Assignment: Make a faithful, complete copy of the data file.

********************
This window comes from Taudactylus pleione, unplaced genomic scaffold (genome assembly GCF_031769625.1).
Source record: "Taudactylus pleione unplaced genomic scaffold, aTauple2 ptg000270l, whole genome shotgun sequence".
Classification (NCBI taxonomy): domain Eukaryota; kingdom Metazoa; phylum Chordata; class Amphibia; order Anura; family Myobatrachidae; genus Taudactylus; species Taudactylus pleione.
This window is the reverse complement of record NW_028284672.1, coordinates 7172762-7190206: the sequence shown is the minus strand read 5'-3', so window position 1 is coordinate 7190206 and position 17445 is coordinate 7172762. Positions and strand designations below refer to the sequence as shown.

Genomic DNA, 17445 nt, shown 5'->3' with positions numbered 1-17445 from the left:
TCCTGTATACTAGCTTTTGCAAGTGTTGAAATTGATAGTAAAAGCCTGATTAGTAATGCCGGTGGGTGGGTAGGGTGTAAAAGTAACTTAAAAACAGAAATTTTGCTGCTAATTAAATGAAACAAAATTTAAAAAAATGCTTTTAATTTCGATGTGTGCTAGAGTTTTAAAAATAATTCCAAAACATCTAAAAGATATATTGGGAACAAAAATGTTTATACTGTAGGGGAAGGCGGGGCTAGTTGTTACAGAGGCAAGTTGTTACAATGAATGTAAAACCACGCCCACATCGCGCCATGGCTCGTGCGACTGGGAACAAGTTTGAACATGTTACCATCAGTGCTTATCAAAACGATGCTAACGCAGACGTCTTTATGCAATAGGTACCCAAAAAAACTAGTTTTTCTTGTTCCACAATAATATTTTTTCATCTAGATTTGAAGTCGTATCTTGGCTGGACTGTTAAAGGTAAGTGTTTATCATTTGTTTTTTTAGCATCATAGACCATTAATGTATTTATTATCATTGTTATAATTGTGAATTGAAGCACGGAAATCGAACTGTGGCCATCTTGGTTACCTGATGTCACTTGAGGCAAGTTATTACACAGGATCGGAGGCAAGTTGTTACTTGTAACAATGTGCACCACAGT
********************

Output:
This window comes from Taudactylus pleione, unplaced genomic scaffold (genome assembly GCF_031769625.1).
Source record: "Taudactylus pleione unplaced genomic scaffold, aTauple2 ptg000270l, whole genome shotgun sequence".
Classification (NCBI taxonomy): domain Eukaryota; kingdom Metazoa; phylum Chordata; class Amphibia; order Anura; family Myobatrachidae; genus Taudactylus; species Taudactylus pleione.
This window is the reverse complement of record NW_028284672.1, coordinates 7172762-7190206: the sequence shown is the minus strand read 5'-3', so window position 1 is coordinate 7190206 and position 17445 is coordinate 7172762. Positions and strand designations below refer to the sequence as shown.

Genomic DNA, 17445 nt, shown 5'->3' with positions numbered 1-17445 from the left:
TCCTGTATACTAGCTTTTGCAAGTGTTGAAATTGATAGTAAAAGCCTGATTAGTAATGCCGGTGGGTGGGTAGGGTGTAAAAGTAACTTAAAAACAGAAATTTTGCTGCTAATTAAATGAAACAAAATTTAAAAAAATGCTTTTAATTTCGATGTGTGCTAGAGTTTTAAAAATAATTCCAAAACATCTAAAAGATATATTGGGAACAAAAATGTTTATACTGTAGGGGAAGGCGGGGCTAGTTGTTACAGAGGCAAGTTGTTACAATGAATGTAAAACCACGCCCACATCGCGCCATGGCTCGTGCGACTGGGAACAAGTTTGAACATGTTACCATCAGTGCTTATCAAAACGATGCTAACGCAGACGTCTTTATGCAATAGGTACCCAAAAAAACTAGTTTTTCTTGTTCCACAATAATATTTTTTCATCTAGATTTGAAGTCGTATCTTGGCTGGACTGTTAAAGGTAAGTGTTTATCATTTGTTTTTTTAGCATCATAGACCATTAATGTATTTATTATCATTGTTATAATTGTGAATTGAAGCACGGAAATCGAACTGTGGCCATCTTGGTTACCTGATGTCACTTGAGGCAAGTTATTACACAGGATCGGAGGCAAGTTGTTACTTGTAACAATGTGCACCACAGT